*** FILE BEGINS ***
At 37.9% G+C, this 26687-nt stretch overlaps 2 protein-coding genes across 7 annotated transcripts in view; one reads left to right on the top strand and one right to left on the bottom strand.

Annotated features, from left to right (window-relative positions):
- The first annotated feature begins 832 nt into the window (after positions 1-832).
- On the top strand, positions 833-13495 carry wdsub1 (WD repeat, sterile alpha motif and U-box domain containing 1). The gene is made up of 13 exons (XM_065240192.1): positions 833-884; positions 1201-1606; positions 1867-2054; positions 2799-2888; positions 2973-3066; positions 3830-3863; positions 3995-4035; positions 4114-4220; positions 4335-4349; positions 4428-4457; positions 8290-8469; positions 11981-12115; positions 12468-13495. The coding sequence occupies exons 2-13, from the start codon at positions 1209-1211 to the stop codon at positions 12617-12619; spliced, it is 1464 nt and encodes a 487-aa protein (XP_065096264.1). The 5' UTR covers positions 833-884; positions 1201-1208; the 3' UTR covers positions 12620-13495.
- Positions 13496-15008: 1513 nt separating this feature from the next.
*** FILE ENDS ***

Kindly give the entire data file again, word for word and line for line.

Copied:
At 37.9% G+C, this 26687-nt stretch overlaps 2 protein-coding genes across 7 annotated transcripts in view; one reads left to right on the top strand and one right to left on the bottom strand.

Annotated features, from left to right (window-relative positions):
- The first annotated feature begins 832 nt into the window (after positions 1-832).
- On the top strand, positions 833-13495 carry wdsub1 (WD repeat, sterile alpha motif and U-box domain containing 1). The gene is made up of 13 exons (XM_065240192.1): positions 833-884; positions 1201-1606; positions 1867-2054; positions 2799-2888; positions 2973-3066; positions 3830-3863; positions 3995-4035; positions 4114-4220; positions 4335-4349; positions 4428-4457; positions 8290-8469; positions 11981-12115; positions 12468-13495. The coding sequence occupies exons 2-13, from the start codon at positions 1209-1211 to the stop codon at positions 12617-12619; spliced, it is 1464 nt and encodes a 487-aa protein (XP_065096264.1). The 5' UTR covers positions 833-884; positions 1201-1208; the 3' UTR covers positions 12620-13495.
- Positions 13496-15008: 1513 nt separating this feature from the next.